Australia is getting its fourth Innovation Minister in two years, with a reshuffle of Prime Minister Malcolm Turnbull’s cabinet seeing Employment Minister, Senator Michaelia Cash named Minister for Jobs and Innovation.
Having recently faced an inquiry regarding a staffer’s leak to the media about Australian Federal Police raids on the Australian Workers Union, Cash had been Acting Minister for Industry, Innovation and Science since September, looking after the portfolio for Senator Arthur Sinodinos, who took leave to address a medical issue.
With Sinodinos unlikely to return from leave until mid-2018, Cash has officially taken on the role, the latest in what is becoming a rather long line considering the innovation portfolio was only created two years ago.
Sinodinos had himself taken over the role from Greg Hunt in January. Hunt, meanwhile, had taken over the portfolio from Christopher Pyne, the first to take it on, following last year’s federal election.
Announcing the reshuffle, Turnbull said Cash will be “charged with harnessing the policies of the government to create more jobs and job opportunities”.
“Senator Cash will be a key part of the Government’s economic team working to deliver on our commitment of more jobs, more investment, and stronger economic growth.”
Cash will be supported by Craig Laundy as Minister for Small and Family Business, Workplaces and Deregulation, and Zed Seselja as Assistant Minister for Science, Jobs and Innovation.
Turnbull said the trio will “work together to make sure we harness the jobs of the future through new industries and small business so Australians can adapt and thrive in this era of innovation and technological change”.
Cash added in a statement, “My new role will provide for an even greater focus on fostering innovative new ideas and industries which will further strengthen our economy and create the jobs of the future. Australia has never been short of great ideas and I am incredibly confident about the future of Australian industry.”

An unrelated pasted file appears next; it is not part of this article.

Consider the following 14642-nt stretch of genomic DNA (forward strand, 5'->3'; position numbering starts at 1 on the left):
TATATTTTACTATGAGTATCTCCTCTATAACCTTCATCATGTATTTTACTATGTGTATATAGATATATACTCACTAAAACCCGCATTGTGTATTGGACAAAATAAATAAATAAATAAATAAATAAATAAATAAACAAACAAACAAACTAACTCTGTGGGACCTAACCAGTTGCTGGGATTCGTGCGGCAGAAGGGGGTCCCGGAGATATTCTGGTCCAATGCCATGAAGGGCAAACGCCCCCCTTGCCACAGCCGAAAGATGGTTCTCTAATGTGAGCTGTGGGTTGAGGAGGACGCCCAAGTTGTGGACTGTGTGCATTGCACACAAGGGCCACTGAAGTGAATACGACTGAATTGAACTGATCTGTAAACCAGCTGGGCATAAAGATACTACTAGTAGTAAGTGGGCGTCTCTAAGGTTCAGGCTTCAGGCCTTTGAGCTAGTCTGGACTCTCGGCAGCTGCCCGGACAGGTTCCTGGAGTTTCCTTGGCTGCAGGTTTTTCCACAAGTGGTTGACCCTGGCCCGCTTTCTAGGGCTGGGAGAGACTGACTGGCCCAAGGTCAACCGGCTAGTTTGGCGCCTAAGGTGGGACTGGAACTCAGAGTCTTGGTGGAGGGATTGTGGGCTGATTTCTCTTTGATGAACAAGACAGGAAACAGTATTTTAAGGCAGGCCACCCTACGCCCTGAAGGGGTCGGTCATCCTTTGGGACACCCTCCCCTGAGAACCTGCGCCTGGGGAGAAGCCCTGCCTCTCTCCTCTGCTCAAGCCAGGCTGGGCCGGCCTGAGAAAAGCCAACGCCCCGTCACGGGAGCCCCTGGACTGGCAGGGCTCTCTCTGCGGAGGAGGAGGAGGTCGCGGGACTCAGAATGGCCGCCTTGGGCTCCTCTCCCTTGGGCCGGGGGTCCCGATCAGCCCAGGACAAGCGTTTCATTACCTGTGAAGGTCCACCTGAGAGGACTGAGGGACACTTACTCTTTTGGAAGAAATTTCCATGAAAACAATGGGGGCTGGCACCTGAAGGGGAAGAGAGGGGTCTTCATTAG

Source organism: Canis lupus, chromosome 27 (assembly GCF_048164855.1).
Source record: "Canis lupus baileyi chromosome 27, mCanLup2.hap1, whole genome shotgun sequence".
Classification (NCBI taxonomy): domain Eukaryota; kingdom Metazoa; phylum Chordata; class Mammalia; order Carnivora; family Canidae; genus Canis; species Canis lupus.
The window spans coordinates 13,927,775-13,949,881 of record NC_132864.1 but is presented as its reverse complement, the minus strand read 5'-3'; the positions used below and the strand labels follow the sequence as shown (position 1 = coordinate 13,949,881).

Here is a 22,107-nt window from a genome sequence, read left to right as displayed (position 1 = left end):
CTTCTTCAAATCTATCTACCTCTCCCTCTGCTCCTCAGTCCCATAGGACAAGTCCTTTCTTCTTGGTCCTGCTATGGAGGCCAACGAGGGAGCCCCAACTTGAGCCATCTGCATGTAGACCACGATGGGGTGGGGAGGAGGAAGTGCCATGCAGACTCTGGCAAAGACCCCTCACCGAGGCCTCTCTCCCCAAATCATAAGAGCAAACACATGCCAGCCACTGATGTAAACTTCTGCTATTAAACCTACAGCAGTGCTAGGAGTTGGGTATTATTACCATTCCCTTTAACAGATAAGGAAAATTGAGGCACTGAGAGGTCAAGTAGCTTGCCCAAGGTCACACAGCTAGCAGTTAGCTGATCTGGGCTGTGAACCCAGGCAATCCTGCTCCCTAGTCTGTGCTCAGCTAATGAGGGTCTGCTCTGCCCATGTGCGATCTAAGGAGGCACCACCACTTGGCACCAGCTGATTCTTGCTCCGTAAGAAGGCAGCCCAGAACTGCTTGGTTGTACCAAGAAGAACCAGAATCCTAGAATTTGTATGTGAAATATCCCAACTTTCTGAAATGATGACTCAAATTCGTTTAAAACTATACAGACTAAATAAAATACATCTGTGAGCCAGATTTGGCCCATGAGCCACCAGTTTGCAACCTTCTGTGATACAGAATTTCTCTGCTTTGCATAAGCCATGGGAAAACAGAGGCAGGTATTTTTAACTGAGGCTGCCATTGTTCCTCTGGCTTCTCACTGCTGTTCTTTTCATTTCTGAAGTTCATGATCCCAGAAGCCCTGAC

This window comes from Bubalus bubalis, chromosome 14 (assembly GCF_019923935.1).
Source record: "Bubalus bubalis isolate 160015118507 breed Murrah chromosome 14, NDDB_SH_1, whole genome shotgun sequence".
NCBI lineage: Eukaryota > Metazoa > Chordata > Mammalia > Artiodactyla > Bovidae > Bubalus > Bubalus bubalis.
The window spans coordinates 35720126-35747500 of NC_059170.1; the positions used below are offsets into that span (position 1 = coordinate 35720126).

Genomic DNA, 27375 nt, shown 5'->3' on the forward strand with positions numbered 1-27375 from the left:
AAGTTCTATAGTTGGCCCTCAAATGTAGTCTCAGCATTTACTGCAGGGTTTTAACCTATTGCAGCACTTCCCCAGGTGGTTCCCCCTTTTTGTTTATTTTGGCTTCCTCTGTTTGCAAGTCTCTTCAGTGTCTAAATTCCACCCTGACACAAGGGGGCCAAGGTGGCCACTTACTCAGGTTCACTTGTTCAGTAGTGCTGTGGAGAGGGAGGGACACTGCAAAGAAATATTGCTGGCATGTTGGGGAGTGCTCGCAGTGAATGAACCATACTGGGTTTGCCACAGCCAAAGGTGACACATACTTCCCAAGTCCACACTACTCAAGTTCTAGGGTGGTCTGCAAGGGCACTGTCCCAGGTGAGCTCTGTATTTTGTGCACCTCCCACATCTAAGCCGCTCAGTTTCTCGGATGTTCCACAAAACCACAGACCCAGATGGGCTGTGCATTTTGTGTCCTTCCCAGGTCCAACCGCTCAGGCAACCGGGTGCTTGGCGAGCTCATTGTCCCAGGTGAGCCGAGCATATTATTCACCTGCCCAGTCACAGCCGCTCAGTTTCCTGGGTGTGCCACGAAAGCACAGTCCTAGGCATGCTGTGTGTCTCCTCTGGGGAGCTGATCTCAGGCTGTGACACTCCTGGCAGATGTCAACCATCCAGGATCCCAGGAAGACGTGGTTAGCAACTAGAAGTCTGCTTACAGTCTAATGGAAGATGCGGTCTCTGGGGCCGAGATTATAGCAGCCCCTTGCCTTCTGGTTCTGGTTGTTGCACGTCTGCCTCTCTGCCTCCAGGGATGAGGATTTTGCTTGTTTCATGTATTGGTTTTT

Former Minister for Justice Michael Keenan, meanwhile, will now oversee Digital Transformation, taking over for Angus Taylor, who will move on to become Minister for Law Enforcement and Cyber Security, assisting Peter Dutton, who has been named Minister for Home Affairs.
The reshuffle comes at an interesting time for the local tech ecosystem.
The sector has despaired over the government’s decrease in focus on the space following the launch of the National Innovation and Science Agenda two years ago, with no action taken yet on the recommendations handed down on the national innovation, science, and research system last year by Innovation and Science Australia.
The recently released Startup Crossroads report from StartupAUS cited the idea that ‘innovation’ does not yet seem to be widely understood as a key issue facing the space.
“While startups have seen increased political support at both a federal and state level since 2015, the significance of the positive impact of these businesses needs to be more strongly communicated. The 2016 federal election left many in politics with a sense that ‘innovation’ was a tough sell, politically,” the report stated.
The report added that to truly turbocharge the startup community, support for it must be “laser-focused”, stating that policy makers have widened the focus of innovation policy to include small to medium enterprises, corporates, and other economic stakeholders in order to broaden its appeal.
“But if Australia is to develop a genuine high-value local tech sector we will need specific policy attention directed at supporting the creation and rapid growth of local tech startups. Bundling startup policy with broader innovation or business support risks diluting this focus and greatly reducing impact.”
Cofounder of Galileo Ventures, Hugh Stephens welcomed the appointment of Cash, saying he hopes her new role will see the government “put its money where its mouth is” and make good on its innovation policy.
“In these last two years, we’ve seen many press releases and ribbon cutting ceremonies but beyond the Landing Pads program, little by way of real-world initiatives,” he said.
“If innovation is to be the core of the future Australian economy as we move away from digging stuff out of the ground and toward creating new and better ways of working, I hope the ministerial change will be a catalyst for action. Otherwise, it’s just another pivot, and like any startup, the music might stop at any moment.”
Beau Leese, cofounder of Intersective and former head of strategy at CSIRO, added that the linking of innovation and jobs is an interesting move.
“Building and evolving relevant skills faster for the jobs of tomorrow is critical to Australia’s innovation capacity, and also collaboration between Universities and business is an area we’ve badly underperformed in terms of innovation,” he said.
Image: Michaelia Cash.